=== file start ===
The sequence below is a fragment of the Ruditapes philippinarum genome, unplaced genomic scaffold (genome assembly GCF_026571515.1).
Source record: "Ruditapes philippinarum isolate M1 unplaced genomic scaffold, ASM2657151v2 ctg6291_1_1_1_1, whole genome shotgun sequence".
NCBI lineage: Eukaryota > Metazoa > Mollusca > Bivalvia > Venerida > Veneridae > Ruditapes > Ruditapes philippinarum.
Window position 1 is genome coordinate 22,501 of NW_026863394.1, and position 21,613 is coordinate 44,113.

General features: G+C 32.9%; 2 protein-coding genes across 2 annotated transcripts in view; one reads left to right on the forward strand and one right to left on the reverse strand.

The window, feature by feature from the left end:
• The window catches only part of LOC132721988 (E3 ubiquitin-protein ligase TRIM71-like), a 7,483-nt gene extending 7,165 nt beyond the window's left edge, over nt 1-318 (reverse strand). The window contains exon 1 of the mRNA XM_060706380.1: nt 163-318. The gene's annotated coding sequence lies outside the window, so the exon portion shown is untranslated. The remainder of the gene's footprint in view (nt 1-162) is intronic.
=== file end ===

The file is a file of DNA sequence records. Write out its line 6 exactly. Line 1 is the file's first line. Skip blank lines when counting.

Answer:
The window, feature by feature from the left end: